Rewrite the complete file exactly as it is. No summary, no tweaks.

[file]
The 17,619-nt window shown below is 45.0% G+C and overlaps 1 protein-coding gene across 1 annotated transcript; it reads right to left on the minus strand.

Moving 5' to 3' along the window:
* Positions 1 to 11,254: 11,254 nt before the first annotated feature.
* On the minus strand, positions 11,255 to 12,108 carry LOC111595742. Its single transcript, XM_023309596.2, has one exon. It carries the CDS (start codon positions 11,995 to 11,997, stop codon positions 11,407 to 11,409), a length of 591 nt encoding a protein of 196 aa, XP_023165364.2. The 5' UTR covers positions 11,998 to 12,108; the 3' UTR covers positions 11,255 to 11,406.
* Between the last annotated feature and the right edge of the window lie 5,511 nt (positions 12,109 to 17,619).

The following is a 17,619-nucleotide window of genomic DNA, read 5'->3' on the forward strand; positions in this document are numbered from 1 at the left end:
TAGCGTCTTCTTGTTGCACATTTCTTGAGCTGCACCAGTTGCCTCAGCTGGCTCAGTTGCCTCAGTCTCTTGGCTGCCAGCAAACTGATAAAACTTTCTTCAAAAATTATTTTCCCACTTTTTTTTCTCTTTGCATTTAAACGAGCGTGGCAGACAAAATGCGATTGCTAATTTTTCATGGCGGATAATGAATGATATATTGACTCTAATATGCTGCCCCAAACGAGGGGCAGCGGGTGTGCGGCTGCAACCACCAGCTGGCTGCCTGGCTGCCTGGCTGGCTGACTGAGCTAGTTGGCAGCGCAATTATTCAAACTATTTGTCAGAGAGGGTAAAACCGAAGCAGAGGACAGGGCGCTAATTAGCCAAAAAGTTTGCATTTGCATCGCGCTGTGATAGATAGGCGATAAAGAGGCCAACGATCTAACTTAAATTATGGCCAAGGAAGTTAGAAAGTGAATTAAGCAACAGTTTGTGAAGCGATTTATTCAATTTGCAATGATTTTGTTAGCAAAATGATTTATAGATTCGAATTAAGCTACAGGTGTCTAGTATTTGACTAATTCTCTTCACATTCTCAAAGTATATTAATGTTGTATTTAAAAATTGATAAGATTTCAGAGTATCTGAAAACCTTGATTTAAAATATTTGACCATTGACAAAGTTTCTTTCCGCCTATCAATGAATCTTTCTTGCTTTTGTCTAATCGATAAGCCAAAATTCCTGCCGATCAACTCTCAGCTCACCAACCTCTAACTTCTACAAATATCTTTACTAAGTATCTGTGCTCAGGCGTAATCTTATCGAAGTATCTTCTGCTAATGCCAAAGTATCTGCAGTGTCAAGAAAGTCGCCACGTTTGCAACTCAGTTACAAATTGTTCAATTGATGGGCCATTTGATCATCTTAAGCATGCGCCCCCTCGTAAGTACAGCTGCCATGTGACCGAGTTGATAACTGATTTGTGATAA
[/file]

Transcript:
The 17,619-nt window shown below is 45.0% G+C and overlaps 1 protein-coding gene across 1 annotated transcript; it reads right to left on the minus strand.

Moving 5' to 3' along the window:
* Positions 1 to 11,254: 11,254 nt before the first annotated feature.
* On the minus strand, positions 11,255 to 12,108 carry LOC111595742. Its single transcript, XM_023309596.2, has one exon. It carries the CDS (start codon positions 11,995 to 11,997, stop codon positions 11,407 to 11,409), a length of 591 nt encoding a protein of 196 aa, XP_023165364.2. The 5' UTR covers positions 11,998 to 12,108; the 3' UTR covers positions 11,255 to 11,406.
* Between the last annotated feature and the right edge of the window lie 5,511 nt (positions 12,109 to 17,619).

The following is a 17,619-nucleotide window of genomic DNA, read 5'->3' on the forward strand; positions in this document are numbered from 1 at the left end:
TAGCGTCTTCTTGTTGCACATTTCTTGAGCTGCACCAGTTGCCTCAGCTGGCTCAGTTGCCTCAGTCTCTTGGCTGCCAGCAAACTGATAAAACTTTCTTCAAAAATTATTTTCCCACTTTTTTTTCTCTTTGCATTTAAACGAGCGTGGCAGACAAAATGCGATTGCTAATTTTTCATGGCGGATAATGAATGATATATTGACTCTAATATGCTGCCCCAAACGAGGGGCAGCGGGTGTGCGGCTGCAACCACCAGCTGGCTGCCTGGCTGCCTGGCTGGCTGACTGAGCTAGTTGGCAGCGCAATTATTCAAACTATTTGTCAGAGAGGGTAAAACCGAAGCAGAGGACAGGGCGCTAATTAGCCAAAAAGTTTGCATTTGCATCGCGCTGTGATAGATAGGCGATAAAGAGGCCAACGATCTAACTTAAATTATGGCCAAGGAAGTTAGAAAGTGAATTAAGCAACAGTTTGTGAAGCGATTTATTCAATTTGCAATGATTTTGTTAGCAAAATGATTTATAGATTCGAATTAAGCTACAGGTGTCTAGTATTTGACTAATTCTCTTCACATTCTCAAAGTATATTAATGTTGTATTTAAAAATTGATAAGATTTCAGAGTATCTGAAAACCTTGATTTAAAATATTTGACCATTGACAAAGTTTCTTTCCGCCTATCAATGAATCTTTCTTGCTTTTGTCTAATCGATAAGCCAAAATTCCTGCCGATCAACTCTCAGCTCACCAACCTCTAACTTCTACAAATATCTTTACTAAGTATCTGTGCTCAGGCGTAATCTTATCGAAGTATCTTCTGCTAATGCCAAAGTATCTGCAGTGTCAAGAAAGTCGCCACGTTTGCAACTCAGTTACAAATTGTTCAATTGATGGGCCATTTGATCATCTTAAGCATGCGCCCCCTCGTAAGTACAGCTGCCATGTGACCGAGTTGATAACTGATTTGTGATAA